September 17, 2010


10 Reasons To Buy a Home: Enough with the doom and gloom about homeownership. (Brett Arends, 9/17/10, WSJ)

6. It offers some inflation protection. No, it's not perfect. But studies by Professor Karl "Chip" Case (of Case-Shiller), and others, suggest that over the long-term housing has tended to beat inflation by a couple of percentage points a year. That's valuable inflation insurance, especially if you're young and raising a family and thinking about the next 30 or 40 years. In the recent past, inflation-protected government bonds, or TIPS, offered an easier form of inflation insurance. But yields there have plummeted of late. That also makes homeownership look a little better by contrast.

7. It's risk capital. No, your home isn't the stock market and you shouldn't view it as the way to get rich. But if the economy does surprise us all and start booming, sooner or later real estate prices will head up again, too. One lesson from the last few years is that stocks are incredibly hard for most normal people to own in large quantities–for practical as well as psychological reasons. Equity in a home is another way of linking part of your portfolio to the long-term growth of the economy–if it happens–and still managing to sleep at night.

8. It's forced savings. If you can rent an apartment for $2,000 month instead of buying one for $2,400 a month, renting may make sense. But will you save that $400 for your future? A lot of people won't. Most, I dare say. Once again, you have to do your math, but the part of your mortgage payment that goes to principal repayment isn't a cost. You're just paying yourself by building equity. As a forced monthly saving, it's a good discipline.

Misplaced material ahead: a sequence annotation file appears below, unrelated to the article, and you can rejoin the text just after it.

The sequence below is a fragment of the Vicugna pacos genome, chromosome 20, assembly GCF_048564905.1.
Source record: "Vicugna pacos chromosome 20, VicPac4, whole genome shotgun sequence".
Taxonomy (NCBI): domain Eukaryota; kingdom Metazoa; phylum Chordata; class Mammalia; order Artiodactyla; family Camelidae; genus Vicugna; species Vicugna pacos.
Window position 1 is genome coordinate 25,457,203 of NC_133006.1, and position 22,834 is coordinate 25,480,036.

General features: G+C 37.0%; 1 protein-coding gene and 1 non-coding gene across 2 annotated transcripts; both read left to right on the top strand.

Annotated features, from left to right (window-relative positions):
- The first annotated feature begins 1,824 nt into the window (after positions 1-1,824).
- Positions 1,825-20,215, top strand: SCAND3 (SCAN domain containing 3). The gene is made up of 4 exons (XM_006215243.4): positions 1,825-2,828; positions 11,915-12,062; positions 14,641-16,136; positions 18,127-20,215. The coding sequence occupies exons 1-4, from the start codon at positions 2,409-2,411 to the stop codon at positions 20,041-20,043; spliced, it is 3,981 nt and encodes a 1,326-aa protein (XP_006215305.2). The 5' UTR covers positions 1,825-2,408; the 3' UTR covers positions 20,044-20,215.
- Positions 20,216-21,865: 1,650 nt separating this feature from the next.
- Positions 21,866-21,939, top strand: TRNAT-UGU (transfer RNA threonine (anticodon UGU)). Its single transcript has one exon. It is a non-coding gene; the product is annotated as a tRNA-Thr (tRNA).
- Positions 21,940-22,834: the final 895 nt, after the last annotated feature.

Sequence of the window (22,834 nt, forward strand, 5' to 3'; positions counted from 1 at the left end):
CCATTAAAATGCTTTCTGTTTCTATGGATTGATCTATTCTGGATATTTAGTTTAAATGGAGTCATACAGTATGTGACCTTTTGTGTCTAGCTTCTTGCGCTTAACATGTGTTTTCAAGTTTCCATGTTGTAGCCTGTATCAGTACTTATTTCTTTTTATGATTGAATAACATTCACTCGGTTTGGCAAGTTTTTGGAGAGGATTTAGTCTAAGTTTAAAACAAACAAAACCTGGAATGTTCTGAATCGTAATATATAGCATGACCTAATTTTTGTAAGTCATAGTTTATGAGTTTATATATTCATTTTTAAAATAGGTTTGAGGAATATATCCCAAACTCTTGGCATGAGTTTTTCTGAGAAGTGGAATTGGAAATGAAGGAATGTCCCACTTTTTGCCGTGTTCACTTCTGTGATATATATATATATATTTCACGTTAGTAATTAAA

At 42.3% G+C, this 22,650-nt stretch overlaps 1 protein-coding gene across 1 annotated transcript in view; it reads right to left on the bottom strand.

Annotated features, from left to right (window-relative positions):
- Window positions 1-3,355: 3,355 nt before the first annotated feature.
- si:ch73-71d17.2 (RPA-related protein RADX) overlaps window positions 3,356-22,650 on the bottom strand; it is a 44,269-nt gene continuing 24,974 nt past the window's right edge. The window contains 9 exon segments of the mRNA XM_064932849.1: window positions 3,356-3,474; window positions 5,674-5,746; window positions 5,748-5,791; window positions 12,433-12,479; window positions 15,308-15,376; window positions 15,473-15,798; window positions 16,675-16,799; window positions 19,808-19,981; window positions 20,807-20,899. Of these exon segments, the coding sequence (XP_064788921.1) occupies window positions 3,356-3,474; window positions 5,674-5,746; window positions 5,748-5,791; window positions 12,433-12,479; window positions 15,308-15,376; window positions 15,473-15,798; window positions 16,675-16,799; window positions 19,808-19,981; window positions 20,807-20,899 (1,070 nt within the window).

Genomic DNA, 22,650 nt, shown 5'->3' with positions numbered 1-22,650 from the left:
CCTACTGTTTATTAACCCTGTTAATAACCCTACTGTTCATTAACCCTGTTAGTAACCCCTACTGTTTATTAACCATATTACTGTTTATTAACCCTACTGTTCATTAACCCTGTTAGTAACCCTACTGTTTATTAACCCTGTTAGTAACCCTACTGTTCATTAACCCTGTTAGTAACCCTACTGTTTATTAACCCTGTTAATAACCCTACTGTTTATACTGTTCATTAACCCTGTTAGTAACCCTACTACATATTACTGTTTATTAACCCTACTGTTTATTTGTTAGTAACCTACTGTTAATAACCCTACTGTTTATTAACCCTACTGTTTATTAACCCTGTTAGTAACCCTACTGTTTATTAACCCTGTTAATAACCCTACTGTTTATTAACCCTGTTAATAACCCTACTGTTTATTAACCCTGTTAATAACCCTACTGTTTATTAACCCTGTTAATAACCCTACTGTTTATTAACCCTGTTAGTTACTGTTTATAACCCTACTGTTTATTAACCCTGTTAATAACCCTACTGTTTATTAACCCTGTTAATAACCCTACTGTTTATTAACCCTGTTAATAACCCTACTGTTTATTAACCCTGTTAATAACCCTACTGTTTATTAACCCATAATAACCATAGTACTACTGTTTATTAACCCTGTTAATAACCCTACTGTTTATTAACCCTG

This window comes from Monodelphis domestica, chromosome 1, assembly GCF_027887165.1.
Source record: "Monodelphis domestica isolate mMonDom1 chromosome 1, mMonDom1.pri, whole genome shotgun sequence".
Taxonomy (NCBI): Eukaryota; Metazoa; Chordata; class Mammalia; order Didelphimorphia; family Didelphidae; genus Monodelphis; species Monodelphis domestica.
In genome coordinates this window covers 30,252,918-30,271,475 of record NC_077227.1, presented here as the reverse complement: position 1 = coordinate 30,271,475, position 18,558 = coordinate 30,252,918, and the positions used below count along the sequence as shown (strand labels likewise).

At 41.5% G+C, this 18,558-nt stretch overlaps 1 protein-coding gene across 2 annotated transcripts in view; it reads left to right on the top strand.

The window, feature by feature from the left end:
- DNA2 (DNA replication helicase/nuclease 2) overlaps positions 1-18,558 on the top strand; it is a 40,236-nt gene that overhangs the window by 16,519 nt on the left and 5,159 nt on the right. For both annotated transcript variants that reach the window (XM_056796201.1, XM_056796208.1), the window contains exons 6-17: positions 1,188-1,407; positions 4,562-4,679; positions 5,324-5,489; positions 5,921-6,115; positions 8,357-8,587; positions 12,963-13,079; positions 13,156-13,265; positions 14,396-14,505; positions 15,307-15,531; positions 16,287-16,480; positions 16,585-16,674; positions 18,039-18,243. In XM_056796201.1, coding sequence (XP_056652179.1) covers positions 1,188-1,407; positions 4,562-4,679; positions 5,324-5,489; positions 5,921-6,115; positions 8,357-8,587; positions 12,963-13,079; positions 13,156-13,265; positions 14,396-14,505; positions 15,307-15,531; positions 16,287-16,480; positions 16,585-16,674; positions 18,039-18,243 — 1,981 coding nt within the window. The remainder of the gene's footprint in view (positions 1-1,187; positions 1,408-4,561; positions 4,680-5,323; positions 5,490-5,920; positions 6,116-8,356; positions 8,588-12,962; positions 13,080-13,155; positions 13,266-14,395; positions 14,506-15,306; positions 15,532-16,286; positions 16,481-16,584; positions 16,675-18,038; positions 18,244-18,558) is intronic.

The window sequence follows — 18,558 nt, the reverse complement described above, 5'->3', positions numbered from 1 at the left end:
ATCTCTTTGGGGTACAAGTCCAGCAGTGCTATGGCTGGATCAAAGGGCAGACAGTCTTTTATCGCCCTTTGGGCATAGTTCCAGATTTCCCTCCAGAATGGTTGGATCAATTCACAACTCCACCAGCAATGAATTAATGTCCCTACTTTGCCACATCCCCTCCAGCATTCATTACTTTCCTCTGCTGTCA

Low rates make 15-year mortgages feasible for many refinancers: Monthly payments are higher but those who can afford it welcome the peace of mind of knowing that their home will be paid off in half the time of a standard, 30-year loan. (E. Scott Reckard, 9/17/10, Los Angeles Times)
As homeowners rush to refinance their mortgages, an increasing number are opting for a 15-year term. They're not only moving up the date on which they'll own their property free and clear, but also benefiting from a lower rate than those available on 30-year loans.

This week the rates offered by lenders on 15-year fixed-rate loans averaged 3.82%, Freddie Mac reported Thursday. That was down slightly from 3.83% last week and the lowest in the 19 years that the mortgage finance giant has tracked such loans.

The average rate on 30-year fixed-rate loans was 4.37%, up a bit from its record low of 4.32% two weeks ago, according to Freddie Mac's weekly survey.

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Posted by Orrin Judd at September 17, 2010 6:18 AM
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